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AUKUS, a Golden Opportunity for “Global Britain”?

AUKUS, a Golden Opportunity for “Global Britain”?
 Georgina Wright
Resident Senior Fellow and Deputy Director for International Studies

The Australia-UK-US pacific security pact - AUKUS - has been greeted with anger across France. France’s reaction is both due to Australia’s decision to cancel a five-year old contract with France to build diesel-power submarines and because it officially found out about AUKUS a couple of hours before it was announced. This led to France recalling its ambassadors from Canberra and Washington D.C. Interestingly, however, France did not recall its ambassador from London. Why is that?
This is partly because the UK is only playing what France sees as a minor role in AUKUS. The new nuclear tech submarines will be US-designed. Australia, meanwhile, is doing the buying. Still today, it is not entirely clear what role, if any, the UK played at the start of the US-Australia talks (although according to the British newspaper The Times, the Australians first approached the British about a new nuclear submarine deal. The UK then facilitated the discussion between the US and Australia).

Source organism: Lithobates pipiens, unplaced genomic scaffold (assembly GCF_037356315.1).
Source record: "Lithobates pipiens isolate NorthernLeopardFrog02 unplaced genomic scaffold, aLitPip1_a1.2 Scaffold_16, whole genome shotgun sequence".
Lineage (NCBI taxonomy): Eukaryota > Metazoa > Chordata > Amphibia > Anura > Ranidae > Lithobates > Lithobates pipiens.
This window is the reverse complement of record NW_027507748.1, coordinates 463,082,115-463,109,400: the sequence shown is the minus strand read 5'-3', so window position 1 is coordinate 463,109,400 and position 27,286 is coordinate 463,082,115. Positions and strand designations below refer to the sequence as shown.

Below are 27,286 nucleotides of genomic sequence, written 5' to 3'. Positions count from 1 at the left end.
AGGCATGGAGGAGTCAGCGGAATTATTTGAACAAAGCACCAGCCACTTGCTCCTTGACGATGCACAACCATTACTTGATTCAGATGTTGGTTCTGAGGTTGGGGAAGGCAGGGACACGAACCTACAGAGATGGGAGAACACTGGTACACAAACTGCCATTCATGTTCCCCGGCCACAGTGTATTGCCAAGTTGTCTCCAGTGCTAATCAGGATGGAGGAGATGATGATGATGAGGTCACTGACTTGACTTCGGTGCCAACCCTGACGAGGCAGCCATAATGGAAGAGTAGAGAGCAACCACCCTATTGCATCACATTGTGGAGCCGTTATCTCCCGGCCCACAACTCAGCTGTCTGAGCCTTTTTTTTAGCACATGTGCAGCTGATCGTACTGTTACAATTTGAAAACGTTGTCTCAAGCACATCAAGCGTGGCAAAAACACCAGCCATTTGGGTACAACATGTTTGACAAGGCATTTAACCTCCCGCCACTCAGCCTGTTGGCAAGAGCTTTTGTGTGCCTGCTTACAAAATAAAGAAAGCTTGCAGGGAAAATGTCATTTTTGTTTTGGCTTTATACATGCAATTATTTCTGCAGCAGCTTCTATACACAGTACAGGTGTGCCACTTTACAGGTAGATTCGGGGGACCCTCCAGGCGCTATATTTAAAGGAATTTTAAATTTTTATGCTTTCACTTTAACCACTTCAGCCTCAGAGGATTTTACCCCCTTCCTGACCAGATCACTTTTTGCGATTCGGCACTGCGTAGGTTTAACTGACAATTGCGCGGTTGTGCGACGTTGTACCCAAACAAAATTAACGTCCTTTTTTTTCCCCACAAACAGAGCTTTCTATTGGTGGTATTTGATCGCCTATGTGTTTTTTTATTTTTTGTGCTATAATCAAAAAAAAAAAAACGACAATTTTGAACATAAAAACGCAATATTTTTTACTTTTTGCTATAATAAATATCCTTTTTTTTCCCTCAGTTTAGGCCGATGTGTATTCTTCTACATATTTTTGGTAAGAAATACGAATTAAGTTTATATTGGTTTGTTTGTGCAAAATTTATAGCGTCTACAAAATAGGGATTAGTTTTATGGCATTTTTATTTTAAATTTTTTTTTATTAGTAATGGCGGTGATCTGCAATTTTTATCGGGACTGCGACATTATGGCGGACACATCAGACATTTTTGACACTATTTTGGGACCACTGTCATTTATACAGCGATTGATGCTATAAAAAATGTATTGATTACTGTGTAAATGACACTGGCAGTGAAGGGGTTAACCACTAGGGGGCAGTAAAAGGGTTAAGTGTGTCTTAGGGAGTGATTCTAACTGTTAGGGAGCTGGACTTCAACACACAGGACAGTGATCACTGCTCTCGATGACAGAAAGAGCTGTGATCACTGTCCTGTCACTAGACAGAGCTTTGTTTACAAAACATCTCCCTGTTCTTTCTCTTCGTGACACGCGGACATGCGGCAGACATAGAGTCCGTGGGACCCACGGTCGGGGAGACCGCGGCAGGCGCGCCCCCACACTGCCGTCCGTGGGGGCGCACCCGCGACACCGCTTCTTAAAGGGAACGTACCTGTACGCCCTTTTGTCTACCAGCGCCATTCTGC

France also sees the UK’s role as opportunistic. Over the weekend, France’s Foreign Minister Le Drian said the UK was guilty of its "usual opportunism". For the French government, the UK’s decision was motivated by two things: first, the need to show unfailing support to the United States and second, to score an easy political win for Global Britain by, in reality, doing very little.
Yet, despite this, the consequences of AUKUS could be severe for the Franco-British relationship. It has soured an already bad relationship and is yet further evidence of the growing distance, and distrust, between these two neighbours.

AUKUS - a string to Global Britain’s bow

There is a lot of speculation about why the UK decided to strike a pacific security pact with the US and Australia. 
The first reason is undoubtedly about making a reality of post-Brexit and doing more in the Indo-Pacific - something the UK promised it would do after Brexit. The UK’s Integrated Review, the UK’s blueprint for Global Britain published in March 2021, mentions the Indo-Pacific about 30 times - with the government making clear that it intends to have the "broadest and most integrated presence" of any European nation in the Indo-Pacific. At the very least, AUKUS, along with the UK’s decision to send an aircraft carrier to the South China Sea, makes that ambition a little bit more concrete.